After archery I took in a bit of a nap, although sleeping on a duvet on the floor isn’t exactly comfortable, I actually felt worse after I woke up than I did before I had a kip. Went to the cafeteria for tea, a vegan meal of rice, some mushrooms, kimchi, tofu and other dishes I couldn’t make out and a soup. I took some rice, kimchi, tofu and soup, with the deal being you can eat as much as you like but you have to leave an empty plate once finished, no waste. When the tofu is the best bit of a meal you can be assured I didn’t enjoy it much.

The evening was taken up by firstly chanting, although us westerners couldn’t really join in as we can’t read Korean, but we did participate in the bowing and the rest of it. After this it was on to Sunmudo training, which is a martial art only taught in Golgulsa temple and an office or 2 in Seoul I believe. Starts a bit like yoga, moving into all sorts of movements, punches, kicks etc and warms down again at the end with some more yoga. It’s safe to say that all the temple stayers enjoyed the Sunmudo but were shattered after it, very hard work indeed. It was 9pm after this and lights out at 10pm so I went back had a shower and got into bed, or should I say, the floor.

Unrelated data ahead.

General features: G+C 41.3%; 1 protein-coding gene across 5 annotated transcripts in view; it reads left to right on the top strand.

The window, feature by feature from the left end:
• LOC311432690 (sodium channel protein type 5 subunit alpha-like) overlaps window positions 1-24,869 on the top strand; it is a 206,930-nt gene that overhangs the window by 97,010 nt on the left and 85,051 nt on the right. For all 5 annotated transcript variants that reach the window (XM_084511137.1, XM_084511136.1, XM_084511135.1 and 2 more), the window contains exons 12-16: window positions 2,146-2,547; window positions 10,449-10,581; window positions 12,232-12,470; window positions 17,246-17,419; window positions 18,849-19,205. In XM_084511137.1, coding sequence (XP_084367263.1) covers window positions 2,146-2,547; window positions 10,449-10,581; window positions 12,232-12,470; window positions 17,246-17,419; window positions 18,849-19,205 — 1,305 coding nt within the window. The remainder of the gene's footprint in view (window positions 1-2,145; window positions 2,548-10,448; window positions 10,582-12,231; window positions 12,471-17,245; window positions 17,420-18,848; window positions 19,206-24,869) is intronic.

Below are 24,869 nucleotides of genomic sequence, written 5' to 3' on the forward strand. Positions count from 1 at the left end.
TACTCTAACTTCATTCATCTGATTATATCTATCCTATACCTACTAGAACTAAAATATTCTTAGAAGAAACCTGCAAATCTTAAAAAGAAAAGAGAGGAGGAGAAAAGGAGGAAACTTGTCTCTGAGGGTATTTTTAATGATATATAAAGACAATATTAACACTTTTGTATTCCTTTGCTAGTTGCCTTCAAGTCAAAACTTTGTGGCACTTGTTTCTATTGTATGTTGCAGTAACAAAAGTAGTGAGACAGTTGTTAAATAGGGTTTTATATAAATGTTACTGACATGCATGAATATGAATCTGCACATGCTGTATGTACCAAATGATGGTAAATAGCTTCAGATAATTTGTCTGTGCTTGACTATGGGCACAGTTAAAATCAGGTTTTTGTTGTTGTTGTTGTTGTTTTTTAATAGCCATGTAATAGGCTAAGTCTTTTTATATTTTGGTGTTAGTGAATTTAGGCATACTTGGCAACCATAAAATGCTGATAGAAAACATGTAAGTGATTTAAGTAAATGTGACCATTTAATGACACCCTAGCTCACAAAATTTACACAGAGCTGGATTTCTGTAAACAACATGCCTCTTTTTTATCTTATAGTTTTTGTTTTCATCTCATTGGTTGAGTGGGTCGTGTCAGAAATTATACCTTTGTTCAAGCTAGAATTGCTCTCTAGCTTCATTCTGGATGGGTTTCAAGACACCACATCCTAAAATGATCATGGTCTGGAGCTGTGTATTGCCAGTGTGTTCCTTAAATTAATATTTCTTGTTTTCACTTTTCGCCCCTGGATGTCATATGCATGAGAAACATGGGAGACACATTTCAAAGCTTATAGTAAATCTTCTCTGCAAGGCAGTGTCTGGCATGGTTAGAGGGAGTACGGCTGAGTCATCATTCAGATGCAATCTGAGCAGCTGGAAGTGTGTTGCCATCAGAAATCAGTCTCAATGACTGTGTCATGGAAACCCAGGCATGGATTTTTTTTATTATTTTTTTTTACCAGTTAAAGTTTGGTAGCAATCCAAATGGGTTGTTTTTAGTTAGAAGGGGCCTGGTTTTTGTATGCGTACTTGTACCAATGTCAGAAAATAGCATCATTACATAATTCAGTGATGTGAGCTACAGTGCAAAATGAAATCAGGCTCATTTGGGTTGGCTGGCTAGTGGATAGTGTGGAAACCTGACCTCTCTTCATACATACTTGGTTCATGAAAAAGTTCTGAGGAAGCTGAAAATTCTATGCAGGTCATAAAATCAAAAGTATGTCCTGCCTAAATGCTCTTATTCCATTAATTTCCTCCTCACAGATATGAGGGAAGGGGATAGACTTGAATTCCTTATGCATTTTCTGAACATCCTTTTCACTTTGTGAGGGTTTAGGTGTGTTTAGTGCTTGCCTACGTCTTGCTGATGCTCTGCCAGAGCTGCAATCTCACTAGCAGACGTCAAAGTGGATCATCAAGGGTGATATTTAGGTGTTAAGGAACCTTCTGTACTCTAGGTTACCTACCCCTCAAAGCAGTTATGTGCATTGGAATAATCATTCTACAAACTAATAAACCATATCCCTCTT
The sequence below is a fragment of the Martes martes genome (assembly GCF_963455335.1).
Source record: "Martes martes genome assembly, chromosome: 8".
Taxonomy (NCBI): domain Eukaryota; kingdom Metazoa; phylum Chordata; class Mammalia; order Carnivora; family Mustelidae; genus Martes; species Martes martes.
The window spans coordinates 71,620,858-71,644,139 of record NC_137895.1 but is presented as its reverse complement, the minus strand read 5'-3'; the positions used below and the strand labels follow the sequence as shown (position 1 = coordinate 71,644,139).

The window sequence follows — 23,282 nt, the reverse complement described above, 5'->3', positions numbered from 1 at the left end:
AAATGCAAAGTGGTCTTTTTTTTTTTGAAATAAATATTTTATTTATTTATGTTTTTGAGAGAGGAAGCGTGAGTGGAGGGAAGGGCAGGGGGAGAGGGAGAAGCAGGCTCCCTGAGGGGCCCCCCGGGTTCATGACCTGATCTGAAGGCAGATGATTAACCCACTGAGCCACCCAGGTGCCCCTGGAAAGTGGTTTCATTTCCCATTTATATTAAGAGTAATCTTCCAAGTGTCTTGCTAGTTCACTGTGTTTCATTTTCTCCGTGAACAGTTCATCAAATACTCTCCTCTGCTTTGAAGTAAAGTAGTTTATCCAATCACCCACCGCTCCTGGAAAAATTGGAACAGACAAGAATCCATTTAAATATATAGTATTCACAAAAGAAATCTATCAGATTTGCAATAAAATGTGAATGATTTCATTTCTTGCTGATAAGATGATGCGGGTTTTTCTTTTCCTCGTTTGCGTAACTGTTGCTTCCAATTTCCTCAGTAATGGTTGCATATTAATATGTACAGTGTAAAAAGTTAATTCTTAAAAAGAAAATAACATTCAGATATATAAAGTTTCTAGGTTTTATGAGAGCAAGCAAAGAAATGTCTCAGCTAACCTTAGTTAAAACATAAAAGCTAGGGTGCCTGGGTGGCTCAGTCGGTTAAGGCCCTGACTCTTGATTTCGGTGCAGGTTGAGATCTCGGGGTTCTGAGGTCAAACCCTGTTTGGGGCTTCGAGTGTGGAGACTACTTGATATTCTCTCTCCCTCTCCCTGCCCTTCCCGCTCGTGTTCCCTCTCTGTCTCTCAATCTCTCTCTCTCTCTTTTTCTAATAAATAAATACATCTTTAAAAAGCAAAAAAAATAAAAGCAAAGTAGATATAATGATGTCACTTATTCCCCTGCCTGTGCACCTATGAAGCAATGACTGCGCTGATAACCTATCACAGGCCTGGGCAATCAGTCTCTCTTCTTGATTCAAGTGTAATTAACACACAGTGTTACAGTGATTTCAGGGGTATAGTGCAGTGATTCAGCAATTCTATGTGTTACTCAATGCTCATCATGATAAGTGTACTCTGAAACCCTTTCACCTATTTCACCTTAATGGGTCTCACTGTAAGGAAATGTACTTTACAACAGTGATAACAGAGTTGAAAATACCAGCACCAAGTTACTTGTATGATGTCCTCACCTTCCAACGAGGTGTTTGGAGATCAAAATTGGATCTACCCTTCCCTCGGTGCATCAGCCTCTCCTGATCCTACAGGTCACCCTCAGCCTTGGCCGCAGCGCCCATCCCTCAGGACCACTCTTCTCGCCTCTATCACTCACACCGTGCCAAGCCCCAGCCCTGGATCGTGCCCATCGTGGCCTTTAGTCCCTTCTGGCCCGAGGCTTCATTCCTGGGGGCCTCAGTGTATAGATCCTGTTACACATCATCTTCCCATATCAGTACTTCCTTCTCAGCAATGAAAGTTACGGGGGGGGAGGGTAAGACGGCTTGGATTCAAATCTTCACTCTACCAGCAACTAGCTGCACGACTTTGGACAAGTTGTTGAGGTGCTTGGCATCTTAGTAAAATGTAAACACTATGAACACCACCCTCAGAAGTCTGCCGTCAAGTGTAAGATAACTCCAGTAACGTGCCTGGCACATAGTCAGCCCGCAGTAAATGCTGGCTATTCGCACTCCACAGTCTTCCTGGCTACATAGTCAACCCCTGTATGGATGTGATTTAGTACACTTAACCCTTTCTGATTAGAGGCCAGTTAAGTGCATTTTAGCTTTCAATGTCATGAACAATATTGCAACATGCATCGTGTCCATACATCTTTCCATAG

Day 39 (Sun 14th Oct)


I was due to wake at 4am for morning chants at half 4 but this didn’t happen. I turned my alarm off around 3am when I still hadn’t got to sleep to wake up at 7am. My Korean roommate didn’t wake me either so I think I was the only one to miss the morning chant, as well as the special Sunday morning Buddhism breakfast ceremony. The punishment for this is 3000 bows but no one seemed to notice I weren’t there so got away with it although no chance I would have done that, apparently it takes 9-12 hours.

I did make the tea ceremony with the sunmudo master who had taught up the day before. This was at 8am and consisted of drinking green tea, sat on the floor in a big circle and asking questions. Now I was still way too asleep to be bothered to ask ought but I did drink plenty of tea. It was quite fun if not a little different. The master himself is a very cool fella but not a monk, so a little bit more social, as he lives outside the compound unlike most the others. I watched a Sunmudo demonstration at 11am with the other temple guests before heading off, the others staying for lunch which I didn’t fancy. Back into Gyeong-ju to my hostel to get my bags which I was allowed to leave and off to the bus station to Daegu, home of the 2011 world athletics championships but what else I have no idea yet.



Coming Up – Daegu and beyond !!